To view this site, you need to have Flash Player 9.0.115 or later installed. Click here to get the latest Flash player.
(NECN/NBC News: Steve Handelsman) - In the wake of the Washington Navy Yard massacre, Defense Secretary Chuck Hagel is vowing to close what he called the gaps in the base access system. Hagel acknowledged there were red flags that warned gunman Aaron Alexis had serious mental health issues.
The chief of naval operations lives at the Washington Navy Yard. He denied Wednesday that cost cutting made the base access system less effective.
As more workers returned to the Navy Yard, the Pentagon promised to keep them safer.
"And where there are failures, we will correct them; we owe the victims their families and all our people nothing less," Hagel said.
The Defense Secretary ordered two reviews of who gets onto U.S. bases.
Two days after the Monday massacre, a year-long Navy study revealed 52 felons got passes through one clearance program, adding to the risk.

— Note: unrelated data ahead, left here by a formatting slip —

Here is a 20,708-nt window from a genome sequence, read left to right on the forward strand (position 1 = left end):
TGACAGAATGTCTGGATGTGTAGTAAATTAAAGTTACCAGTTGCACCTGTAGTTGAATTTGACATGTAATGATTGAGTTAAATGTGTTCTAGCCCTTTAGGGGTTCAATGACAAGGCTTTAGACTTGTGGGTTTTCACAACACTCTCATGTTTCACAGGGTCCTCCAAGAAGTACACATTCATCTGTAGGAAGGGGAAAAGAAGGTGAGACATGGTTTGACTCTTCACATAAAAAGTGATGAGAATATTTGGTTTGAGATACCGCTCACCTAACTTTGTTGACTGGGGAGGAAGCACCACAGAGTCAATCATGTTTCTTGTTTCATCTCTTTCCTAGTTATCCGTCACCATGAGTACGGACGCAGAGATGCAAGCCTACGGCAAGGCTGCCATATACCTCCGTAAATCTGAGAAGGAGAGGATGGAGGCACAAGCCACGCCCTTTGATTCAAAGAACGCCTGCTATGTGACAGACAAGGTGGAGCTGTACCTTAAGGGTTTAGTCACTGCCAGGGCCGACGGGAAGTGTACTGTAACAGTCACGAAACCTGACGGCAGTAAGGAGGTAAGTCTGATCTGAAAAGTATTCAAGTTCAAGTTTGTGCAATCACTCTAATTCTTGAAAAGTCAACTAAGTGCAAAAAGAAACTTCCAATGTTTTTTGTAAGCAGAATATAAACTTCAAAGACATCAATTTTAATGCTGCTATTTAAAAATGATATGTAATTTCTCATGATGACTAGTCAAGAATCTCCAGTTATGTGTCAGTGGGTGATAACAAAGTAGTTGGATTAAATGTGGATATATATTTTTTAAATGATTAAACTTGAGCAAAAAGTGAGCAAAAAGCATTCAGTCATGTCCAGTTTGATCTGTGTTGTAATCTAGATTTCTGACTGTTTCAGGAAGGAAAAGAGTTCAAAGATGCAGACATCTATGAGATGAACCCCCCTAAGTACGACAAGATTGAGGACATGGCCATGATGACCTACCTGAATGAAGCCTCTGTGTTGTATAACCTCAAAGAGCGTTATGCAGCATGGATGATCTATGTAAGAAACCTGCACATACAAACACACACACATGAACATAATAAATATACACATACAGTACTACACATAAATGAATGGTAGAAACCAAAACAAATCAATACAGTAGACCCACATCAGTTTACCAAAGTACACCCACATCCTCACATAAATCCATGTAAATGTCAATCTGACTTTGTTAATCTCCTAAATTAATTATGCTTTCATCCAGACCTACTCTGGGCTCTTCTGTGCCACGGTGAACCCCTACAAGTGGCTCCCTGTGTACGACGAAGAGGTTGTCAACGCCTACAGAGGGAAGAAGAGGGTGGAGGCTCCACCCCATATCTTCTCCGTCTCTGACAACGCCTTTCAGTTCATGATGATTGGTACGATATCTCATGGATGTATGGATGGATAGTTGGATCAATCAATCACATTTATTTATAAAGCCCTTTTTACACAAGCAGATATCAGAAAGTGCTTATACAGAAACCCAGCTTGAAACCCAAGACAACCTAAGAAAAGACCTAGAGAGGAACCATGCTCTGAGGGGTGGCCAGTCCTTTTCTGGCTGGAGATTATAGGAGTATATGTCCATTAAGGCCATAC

The chief of naval operations denies economics played a part.
"We don't cut budgetary corners for security, chairman," Adm. Jonathan Greenert said.
Gunman Aaron Alexis got his security pass through a tougher clearance program, but he kept it, despite clear signs his mental illness was getting worse.
It was a red flag waved August 7 in Rhode Island from a hotel in Newport. Alexis called police and told them he was hearing voices and hit by microwaves. Police notified the Navy base nearby where Alexis was working, and that contact is key to the investigation.
"What should have been done that wasn't done? Should more have been done?"
There are questions that were asked after the Fort Hood massacre in 2009. More attention was promised to mental health issues after Army Major Nidal Hasan murdered 13 people.
The mother of the Navy Yard shooter is anguished.
"Aaron is now in a place where he can no longer do harm to anyone and for that I am glad. To the families of the victims: I am so, so very sorry that this happened. My heart is broken," Cathleen Alexis said.
This, while the Pentagon vows to fix a base access system that looks broken.
One set of recommendations will come from a non-military independent panel.